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Regal Great Blue Heron

Looks like a modern-day pterodactyl

Tall and prehistoric-looking, the Great Blue Heron is the largest heron in North America. Great Blue Herons are often seen flying high overhead with slow wing-beats. When foraging, they stand silently along riverbanks, on lake shores, or in wet meadows. Quickly then, they stab at their prey. Although usually found in or near water, Great Blue Herons nest high in trees, with several nests in a colony. Learn more about this bird at Cornell's AllAboutBirds.

Full Transcript

Transcript: 
BirdNote®
Regal Great Blue Heron
Written by Frances Wood

This is BirdNote! [“Kronk-kronk” sound of Great Blue Heron]

Does this sound conjure up visions of an ancient pterodactyl? [Repeat kronking call]

It may, but this sound comes from a present-day creature, the Great Blue Heron. With long neck and legs, this blue-gray, crane-like bird is a familiar sight, standing sentinel on docks, hunkered in a field, or wading in shallow water.

When feeding, the Great Blue Heron stands motionless in knee-deep water, watching for fish, its serpentine neck recoiled. Then, in a surge of power, the bird jabs its sharp bill into the water to spear a fish. If successful, the heron shuffles the fish into its beak and swallows it whole.

Some Native American traditions hold that herons contain the souls of wise men who have returned to earth on mysterious pilgrimages. If true, these wise souls made a good choice: a magnificent bird with a quiet, reflective spirit, capable of waiting, watching, and seeing below the surface.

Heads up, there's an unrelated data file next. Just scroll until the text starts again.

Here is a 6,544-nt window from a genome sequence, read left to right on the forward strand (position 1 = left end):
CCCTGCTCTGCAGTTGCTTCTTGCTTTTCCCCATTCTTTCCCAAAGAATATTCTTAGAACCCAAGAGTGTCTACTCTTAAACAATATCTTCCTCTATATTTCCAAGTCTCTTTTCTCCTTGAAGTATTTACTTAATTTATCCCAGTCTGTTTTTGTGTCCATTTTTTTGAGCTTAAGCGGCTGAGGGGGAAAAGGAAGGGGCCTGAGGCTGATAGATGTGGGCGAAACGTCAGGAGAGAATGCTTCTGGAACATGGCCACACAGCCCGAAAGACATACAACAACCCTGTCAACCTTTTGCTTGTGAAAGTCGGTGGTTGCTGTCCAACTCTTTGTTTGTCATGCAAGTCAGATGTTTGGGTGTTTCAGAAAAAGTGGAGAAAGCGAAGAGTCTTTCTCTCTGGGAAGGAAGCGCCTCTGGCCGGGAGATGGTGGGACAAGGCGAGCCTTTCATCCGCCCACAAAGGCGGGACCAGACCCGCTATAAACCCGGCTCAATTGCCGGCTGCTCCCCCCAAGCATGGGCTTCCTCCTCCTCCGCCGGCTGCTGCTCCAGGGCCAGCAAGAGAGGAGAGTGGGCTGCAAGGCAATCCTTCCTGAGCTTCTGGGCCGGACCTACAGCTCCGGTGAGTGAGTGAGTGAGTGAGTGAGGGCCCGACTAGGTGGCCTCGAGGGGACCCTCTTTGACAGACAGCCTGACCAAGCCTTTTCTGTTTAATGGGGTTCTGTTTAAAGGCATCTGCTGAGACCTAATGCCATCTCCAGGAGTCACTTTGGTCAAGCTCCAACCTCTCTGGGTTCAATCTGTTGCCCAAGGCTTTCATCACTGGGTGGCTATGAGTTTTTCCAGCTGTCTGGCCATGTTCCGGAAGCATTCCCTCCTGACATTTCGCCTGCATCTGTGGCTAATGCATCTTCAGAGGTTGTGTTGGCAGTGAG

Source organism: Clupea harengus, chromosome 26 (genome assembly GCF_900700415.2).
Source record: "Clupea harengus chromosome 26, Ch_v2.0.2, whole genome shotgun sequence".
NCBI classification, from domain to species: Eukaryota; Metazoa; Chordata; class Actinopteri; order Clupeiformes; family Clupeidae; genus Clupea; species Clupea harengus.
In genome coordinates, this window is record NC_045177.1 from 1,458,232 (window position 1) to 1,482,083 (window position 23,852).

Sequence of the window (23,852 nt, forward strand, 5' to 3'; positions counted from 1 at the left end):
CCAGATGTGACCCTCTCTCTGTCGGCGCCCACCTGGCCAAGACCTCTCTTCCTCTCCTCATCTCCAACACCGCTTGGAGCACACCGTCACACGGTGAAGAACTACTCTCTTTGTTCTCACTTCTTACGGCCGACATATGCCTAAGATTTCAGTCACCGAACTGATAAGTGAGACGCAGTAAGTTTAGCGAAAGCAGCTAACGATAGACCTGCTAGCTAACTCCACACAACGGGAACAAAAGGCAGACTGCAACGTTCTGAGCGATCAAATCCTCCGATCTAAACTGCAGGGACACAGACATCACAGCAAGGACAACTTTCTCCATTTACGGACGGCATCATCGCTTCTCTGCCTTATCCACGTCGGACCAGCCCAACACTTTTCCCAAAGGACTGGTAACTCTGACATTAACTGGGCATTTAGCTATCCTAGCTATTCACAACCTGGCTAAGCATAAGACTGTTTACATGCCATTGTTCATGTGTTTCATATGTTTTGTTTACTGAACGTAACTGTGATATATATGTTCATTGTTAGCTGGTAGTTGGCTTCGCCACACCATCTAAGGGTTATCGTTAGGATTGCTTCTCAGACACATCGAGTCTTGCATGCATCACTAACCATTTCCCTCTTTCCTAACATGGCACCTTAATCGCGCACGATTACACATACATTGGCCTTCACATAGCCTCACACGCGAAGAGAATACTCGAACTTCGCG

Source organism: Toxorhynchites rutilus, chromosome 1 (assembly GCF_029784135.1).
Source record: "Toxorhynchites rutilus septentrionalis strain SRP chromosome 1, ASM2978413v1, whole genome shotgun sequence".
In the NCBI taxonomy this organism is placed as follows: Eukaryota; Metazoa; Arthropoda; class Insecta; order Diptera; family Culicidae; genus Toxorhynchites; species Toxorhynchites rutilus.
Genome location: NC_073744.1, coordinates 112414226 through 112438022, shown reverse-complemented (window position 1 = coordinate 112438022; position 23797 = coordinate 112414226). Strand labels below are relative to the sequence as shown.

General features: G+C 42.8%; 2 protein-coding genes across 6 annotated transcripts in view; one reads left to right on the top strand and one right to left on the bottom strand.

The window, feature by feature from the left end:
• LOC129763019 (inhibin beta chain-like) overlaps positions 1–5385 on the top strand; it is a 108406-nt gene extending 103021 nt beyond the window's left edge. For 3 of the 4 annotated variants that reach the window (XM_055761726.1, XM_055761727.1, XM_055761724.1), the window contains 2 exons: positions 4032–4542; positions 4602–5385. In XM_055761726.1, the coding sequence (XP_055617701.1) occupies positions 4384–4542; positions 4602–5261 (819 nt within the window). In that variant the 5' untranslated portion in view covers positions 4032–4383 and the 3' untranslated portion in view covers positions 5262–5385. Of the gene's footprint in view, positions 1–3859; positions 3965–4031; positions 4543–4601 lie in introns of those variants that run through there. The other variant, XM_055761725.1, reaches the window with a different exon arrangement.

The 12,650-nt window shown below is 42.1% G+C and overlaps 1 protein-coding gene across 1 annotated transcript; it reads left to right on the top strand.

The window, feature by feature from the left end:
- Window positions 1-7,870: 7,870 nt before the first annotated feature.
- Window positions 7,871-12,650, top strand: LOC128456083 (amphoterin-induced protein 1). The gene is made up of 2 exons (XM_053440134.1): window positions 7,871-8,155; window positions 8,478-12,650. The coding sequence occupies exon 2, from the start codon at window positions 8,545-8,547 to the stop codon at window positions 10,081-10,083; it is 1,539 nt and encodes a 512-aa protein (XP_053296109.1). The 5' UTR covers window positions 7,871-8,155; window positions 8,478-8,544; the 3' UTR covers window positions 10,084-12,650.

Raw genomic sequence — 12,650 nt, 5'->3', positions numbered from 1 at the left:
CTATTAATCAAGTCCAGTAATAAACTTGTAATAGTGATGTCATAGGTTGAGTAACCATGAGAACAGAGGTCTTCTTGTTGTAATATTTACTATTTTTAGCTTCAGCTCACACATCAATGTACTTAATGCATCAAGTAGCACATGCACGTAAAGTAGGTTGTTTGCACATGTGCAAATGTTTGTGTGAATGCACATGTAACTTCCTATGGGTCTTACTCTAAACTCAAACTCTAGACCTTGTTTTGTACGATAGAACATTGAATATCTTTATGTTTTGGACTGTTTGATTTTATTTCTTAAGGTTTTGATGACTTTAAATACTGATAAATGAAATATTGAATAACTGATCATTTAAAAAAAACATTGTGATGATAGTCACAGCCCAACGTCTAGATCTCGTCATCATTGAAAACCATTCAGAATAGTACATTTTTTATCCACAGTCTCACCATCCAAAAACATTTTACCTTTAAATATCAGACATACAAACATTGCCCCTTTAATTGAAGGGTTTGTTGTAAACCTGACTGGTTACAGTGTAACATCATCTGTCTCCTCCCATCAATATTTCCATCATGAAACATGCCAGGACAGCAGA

Generally a quiet creature, only if the Great Blue Heron is disturbed and must fly off to safer waters, will it utter this pterodactyl-sounding call. [“Kronk-kronk” call fading away]

Visit us on the web, at BirdNote.org. I'm Mary McCann.

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Call of the Great Blue Heron provided by: The Macaulay Library of Natural Sounds at the Cornell Lab of Ornithology, Ithaca, New York. Sound recordist: C.A. Sutherland, and with permission from the Peterson CD A Field Guide to Western Bird Songs.
Ambient track from Kessler Productions
Producer: John Kessler
Executive Producer: Chris Peterson
© 2015 Tune In to Nature.org   Revised for Feb. 2017

022505GBHEKPLU 2009-02-10-GBHE-01-KPLU-MM

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